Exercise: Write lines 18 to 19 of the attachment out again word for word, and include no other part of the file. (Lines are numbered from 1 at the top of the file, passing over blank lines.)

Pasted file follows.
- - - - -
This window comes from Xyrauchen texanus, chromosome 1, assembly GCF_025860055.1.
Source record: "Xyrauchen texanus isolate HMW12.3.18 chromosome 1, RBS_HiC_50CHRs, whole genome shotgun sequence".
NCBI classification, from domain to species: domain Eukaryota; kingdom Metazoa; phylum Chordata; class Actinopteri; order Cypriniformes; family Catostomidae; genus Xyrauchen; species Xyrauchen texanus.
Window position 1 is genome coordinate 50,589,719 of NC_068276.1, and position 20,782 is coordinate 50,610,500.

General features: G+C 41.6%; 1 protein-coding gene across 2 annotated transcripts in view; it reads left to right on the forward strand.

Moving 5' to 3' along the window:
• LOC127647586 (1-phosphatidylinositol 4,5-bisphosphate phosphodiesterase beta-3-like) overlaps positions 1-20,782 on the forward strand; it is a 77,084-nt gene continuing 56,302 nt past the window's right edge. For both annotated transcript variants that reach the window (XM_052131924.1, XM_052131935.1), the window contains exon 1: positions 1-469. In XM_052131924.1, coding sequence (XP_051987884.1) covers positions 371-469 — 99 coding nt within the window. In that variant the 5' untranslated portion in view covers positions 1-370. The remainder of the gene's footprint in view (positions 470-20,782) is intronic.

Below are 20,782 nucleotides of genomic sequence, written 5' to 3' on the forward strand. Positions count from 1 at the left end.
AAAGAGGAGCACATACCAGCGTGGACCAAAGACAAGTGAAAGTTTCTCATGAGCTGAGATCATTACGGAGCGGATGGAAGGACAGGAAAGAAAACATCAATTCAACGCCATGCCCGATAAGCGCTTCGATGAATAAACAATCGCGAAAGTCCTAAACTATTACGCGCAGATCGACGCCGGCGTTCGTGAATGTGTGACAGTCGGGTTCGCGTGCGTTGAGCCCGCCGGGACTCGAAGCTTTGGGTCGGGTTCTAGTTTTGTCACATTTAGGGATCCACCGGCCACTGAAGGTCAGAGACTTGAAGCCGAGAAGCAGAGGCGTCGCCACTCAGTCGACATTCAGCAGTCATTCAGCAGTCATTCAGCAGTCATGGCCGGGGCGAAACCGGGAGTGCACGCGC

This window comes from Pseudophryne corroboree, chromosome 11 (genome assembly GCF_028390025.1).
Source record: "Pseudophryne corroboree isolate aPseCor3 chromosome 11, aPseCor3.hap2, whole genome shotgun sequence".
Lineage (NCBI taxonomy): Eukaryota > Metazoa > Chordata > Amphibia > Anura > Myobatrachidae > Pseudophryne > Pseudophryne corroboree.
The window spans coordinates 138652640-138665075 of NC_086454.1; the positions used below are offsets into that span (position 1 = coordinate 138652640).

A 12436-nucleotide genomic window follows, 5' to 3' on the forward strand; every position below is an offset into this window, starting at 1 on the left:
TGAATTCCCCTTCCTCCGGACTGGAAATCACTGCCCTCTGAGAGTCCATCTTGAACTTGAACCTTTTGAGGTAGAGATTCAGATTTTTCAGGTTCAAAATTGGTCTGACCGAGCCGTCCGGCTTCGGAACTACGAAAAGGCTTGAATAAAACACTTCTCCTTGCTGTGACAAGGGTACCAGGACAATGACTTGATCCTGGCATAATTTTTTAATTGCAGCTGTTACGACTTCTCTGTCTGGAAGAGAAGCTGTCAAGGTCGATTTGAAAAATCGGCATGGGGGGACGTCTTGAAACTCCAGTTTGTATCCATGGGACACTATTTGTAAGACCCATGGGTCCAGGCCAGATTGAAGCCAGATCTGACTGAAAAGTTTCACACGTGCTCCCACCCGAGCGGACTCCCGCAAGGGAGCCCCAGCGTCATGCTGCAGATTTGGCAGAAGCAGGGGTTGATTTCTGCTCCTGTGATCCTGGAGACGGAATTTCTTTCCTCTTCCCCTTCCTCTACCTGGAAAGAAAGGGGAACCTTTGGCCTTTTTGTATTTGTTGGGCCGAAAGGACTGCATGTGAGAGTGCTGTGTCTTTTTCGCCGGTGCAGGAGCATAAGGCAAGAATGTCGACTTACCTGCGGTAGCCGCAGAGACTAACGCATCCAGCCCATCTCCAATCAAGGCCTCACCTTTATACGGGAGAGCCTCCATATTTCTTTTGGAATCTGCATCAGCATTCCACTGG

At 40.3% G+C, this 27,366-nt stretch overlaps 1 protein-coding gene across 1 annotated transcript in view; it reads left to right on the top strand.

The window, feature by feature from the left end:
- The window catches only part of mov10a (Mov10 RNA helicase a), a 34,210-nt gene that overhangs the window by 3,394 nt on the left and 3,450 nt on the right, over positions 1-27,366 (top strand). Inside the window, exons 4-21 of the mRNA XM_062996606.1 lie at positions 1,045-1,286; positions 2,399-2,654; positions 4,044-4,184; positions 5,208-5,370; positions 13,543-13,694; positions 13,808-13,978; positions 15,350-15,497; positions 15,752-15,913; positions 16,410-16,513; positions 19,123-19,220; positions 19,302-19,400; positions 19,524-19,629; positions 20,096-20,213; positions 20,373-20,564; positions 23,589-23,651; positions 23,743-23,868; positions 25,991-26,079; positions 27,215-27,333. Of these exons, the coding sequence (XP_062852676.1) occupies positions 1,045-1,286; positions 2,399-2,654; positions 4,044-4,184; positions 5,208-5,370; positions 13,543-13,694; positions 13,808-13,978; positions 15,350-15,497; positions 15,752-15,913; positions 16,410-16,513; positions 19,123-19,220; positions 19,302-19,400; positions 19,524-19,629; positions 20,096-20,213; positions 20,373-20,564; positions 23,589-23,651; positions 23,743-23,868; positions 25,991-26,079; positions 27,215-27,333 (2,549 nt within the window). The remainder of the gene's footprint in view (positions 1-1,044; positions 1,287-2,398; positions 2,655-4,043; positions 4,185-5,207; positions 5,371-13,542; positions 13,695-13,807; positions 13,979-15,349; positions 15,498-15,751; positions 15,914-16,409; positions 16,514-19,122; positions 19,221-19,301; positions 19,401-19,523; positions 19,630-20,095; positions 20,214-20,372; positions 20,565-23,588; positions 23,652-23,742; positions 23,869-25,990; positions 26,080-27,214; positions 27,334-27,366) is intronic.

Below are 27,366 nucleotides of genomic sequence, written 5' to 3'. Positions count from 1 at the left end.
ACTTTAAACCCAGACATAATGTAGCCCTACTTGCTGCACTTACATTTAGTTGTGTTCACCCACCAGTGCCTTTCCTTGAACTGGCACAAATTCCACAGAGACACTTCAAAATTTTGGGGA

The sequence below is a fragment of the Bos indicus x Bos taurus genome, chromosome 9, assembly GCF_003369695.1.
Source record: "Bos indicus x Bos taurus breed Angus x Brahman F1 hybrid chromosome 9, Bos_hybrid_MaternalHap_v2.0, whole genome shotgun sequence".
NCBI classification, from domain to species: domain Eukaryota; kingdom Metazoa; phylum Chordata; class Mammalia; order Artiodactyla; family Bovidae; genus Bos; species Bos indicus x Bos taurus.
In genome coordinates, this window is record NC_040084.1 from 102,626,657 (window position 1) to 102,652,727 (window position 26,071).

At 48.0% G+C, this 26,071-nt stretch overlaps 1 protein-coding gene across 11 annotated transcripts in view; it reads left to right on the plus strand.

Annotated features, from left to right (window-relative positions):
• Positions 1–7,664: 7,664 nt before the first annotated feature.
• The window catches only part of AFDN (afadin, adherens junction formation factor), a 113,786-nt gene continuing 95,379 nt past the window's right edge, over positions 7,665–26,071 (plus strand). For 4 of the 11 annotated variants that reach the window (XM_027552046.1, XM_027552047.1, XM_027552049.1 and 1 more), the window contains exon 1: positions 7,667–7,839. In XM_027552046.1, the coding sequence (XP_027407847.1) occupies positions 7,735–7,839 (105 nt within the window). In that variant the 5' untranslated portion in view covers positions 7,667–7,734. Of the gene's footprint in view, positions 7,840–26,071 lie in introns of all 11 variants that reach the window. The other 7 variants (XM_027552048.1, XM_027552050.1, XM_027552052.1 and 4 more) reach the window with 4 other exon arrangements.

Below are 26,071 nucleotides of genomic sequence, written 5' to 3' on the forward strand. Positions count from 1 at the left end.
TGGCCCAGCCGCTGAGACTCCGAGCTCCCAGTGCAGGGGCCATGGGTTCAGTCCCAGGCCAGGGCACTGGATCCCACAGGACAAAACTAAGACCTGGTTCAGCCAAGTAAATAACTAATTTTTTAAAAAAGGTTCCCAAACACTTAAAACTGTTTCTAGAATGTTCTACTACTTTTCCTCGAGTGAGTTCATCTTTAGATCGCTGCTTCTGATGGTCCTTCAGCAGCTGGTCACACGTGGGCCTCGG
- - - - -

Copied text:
- The window catches only part of mov10a (Mov10 RNA helicase a), a 34,210-nt gene that overhangs the window by 3,394 nt on the left and 3,450 nt on the right, over positions 1-27,366 (top strand). Inside the window, exons 4-21 of the mRNA XM_062996606.1 lie at positions 1,045-1,286; positions 2,399-2,654; positions 4,044-4,184; positions 5,208-5,370; positions 13,543-13,694; positions 13,808-13,978; positions 15,350-15,497; positions 15,752-15,913; positions 16,410-16,513; positions 19,123-19,220; positions 19,302-19,400; positions 19,524-19,629; positions 20,096-20,213; positions 20,373-20,564; positions 23,589-23,651; positions 23,743-23,868; positions 25,991-26,079; positions 27,215-27,333. Of these exons, the coding sequence (XP_062852676.1) occupies positions 1,045-1,286; positions 2,399-2,654; positions 4,044-4,184; positions 5,208-5,370; positions 13,543-13,694; positions 13,808-13,978; positions 15,350-15,497; positions 15,752-15,913; positions 16,410-16,513; positions 19,123-19,220; positions 19,302-19,400; positions 19,524-19,629; positions 20,096-20,213; positions 20,373-20,564; positions 23,589-23,651; positions 23,743-23,868; positions 25,991-26,079; positions 27,215-27,333 (2,549 nt within the window). The remainder of the gene's footprint in view (positions 1-1,044; positions 1,287-2,398; positions 2,655-4,043; positions 4,185-5,207; positions 5,371-13,542; positions 13,695-13,807; positions 13,979-15,349; positions 15,498-15,751; positions 15,914-16,409; positions 16,514-19,122; positions 19,221-19,301; positions 19,401-19,523; positions 19,630-20,095; positions 20,214-20,372; positions 20,565-23,588; positions 23,652-23,742; positions 23,869-25,990; positions 26,080-27,214; positions 27,334-27,366) is intronic.

Below are 27,366 nucleotides of genomic sequence, written 5' to 3'. Positions count from 1 at the left end.